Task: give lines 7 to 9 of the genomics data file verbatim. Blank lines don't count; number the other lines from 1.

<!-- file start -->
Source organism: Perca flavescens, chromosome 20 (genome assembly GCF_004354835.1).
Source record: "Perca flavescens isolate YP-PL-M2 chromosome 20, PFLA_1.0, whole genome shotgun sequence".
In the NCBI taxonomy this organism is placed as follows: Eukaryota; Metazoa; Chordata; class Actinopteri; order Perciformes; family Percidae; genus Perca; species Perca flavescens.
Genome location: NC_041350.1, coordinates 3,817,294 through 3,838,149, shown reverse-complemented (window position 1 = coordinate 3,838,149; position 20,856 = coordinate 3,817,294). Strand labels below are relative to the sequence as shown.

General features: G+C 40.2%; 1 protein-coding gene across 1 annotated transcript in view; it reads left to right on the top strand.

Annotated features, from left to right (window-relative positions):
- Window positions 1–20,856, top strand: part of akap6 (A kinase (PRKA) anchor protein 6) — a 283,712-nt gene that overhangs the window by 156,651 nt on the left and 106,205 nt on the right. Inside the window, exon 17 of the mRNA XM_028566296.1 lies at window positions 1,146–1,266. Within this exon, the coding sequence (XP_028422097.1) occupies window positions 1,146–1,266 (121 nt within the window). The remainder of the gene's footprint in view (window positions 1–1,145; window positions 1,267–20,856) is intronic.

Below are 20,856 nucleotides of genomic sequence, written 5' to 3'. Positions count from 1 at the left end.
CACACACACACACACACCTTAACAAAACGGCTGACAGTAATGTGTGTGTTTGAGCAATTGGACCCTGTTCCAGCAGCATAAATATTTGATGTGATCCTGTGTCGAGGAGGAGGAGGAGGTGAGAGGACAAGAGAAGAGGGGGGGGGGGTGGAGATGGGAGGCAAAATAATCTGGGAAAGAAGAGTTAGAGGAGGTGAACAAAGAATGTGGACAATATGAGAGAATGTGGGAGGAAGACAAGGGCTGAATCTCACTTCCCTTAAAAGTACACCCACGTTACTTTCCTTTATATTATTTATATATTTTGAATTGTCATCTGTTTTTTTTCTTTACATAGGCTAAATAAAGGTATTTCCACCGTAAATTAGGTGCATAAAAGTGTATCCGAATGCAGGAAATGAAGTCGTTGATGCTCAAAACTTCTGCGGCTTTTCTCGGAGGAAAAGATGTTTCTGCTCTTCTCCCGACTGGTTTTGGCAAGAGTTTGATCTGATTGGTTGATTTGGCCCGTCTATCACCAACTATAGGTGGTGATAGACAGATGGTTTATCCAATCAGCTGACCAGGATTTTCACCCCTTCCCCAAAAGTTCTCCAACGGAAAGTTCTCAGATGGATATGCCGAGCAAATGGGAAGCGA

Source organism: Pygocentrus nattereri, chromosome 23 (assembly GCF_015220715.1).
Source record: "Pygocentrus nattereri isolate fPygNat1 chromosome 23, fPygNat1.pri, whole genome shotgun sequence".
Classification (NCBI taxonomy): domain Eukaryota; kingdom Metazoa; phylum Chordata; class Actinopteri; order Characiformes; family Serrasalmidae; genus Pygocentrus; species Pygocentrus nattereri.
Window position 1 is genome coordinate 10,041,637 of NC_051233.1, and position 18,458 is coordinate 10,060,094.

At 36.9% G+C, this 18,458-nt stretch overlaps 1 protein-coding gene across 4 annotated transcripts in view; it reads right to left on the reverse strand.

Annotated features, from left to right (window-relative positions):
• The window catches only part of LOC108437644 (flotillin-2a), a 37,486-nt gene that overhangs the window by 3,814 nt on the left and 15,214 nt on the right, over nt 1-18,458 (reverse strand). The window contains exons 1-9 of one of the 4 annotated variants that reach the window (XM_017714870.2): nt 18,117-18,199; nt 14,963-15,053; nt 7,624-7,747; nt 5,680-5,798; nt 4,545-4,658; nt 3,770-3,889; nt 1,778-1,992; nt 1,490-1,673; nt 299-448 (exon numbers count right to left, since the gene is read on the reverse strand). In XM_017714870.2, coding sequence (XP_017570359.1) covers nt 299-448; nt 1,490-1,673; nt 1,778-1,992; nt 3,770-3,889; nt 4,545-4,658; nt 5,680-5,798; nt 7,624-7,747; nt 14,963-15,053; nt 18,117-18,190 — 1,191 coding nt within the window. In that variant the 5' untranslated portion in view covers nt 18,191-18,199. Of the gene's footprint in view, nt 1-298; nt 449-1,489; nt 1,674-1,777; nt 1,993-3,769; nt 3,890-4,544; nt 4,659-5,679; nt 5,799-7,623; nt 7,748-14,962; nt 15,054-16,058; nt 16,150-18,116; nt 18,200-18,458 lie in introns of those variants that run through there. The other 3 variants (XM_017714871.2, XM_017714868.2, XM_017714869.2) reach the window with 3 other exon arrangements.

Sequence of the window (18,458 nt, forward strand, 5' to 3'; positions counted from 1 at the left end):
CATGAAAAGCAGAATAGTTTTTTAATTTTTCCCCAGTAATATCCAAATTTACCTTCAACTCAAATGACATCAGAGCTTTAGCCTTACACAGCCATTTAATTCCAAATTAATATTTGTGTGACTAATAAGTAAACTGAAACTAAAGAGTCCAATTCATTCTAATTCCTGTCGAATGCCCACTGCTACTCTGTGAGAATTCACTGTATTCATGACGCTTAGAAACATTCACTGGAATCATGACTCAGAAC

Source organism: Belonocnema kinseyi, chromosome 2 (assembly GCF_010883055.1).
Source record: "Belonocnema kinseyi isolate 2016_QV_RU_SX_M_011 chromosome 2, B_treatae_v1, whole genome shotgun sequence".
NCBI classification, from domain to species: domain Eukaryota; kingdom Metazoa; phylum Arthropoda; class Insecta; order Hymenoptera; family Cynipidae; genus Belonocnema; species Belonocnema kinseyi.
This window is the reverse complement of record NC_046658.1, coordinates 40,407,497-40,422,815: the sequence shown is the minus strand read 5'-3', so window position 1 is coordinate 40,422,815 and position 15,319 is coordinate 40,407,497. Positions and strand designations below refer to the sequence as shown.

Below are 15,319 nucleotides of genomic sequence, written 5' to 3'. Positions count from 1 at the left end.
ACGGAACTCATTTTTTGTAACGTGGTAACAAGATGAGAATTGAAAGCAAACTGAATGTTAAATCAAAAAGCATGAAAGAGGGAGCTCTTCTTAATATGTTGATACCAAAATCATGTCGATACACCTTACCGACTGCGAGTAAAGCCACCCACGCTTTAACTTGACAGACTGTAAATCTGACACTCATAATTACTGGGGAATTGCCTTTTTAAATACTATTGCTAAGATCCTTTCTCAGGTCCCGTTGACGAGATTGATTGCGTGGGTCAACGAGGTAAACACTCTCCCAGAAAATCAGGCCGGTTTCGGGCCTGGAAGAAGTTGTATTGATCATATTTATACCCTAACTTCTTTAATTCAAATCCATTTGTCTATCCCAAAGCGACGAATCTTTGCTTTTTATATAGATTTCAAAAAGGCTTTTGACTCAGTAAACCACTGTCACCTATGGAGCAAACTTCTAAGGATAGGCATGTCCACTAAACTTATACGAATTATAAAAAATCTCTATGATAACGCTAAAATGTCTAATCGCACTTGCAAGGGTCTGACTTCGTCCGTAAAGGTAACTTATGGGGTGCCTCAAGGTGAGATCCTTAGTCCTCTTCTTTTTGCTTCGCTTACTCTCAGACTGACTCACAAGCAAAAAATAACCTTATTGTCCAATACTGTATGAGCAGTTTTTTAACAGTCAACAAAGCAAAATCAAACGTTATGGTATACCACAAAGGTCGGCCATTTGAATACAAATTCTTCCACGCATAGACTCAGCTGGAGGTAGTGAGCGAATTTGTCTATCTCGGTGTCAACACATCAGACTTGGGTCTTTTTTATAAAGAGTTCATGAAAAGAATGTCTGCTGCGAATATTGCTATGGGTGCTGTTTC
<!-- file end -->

- Window positions 1–20,856, top strand: part of akap6 (A kinase (PRKA) anchor protein 6) — a 283,712-nt gene that overhangs the window by 156,651 nt on the left and 106,205 nt on the right. Inside the window, exon 17 of the mRNA XM_028566296.1 lies at window positions 1,146–1,266. Within this exon, the coding sequence (XP_028422097.1) occupies window positions 1,146–1,266 (121 nt within the window). The remainder of the gene's footprint in view (window positions 1–1,145; window positions 1,267–20,856) is intronic.

Below are 20,856 nucleotides of genomic sequence, written 5' to 3'. Positions count from 1 at the left end.
CACACACACACACACACCTTAACAAAACGGCTGACAGTAATGTGTGTGTTTGAGCAATTGGACCCTGTTCCAGCAGCATAAATATTTGATGTGATCCTGTGTCGAGGAGGAGGAGGAGGTGAGAGGACAAGAGAAGAGGGGGGGGGGGTGGAGATGGGAGGCAAAATAATCTGGGAAAGAAGAGTTAGAGGAGGTGAACAAAGAATGTGGACAATATGAGAGAATGTGGGAGGAAGACAAGGGCTGAATCTCACTTCCCTTAAAAGTACACCCACGTTACTTTCCTTTATATTATTTATATATTTTGAATTGTCATCTGTTTTTTTTCTTTACATAGGCTAAATAAAGGTATTTCCACCGTAAATTAGGTGCATAAAAGTGTATCCGAATGCAGGAAATGAAGTCGTTGATGCTCAAAACTTCTGCGGCTTTTCTCGGAGGAAAAGATGTTTCTGCTCTTCTCCCGACTGGTTTTGGCAAGAGTTTGATCTGATTGGTTGATTTGGCCCGTCTATCACCAACTATAGGTGGTGATAGACAGATGGTTTATCCAATCAGCTGACCAGGATTTTCACCCCTTCCCCAAAAGTTCTCCAACGGAAAGTTCTCAGATGGATATGCCGAGCAAATGGGAAGCGA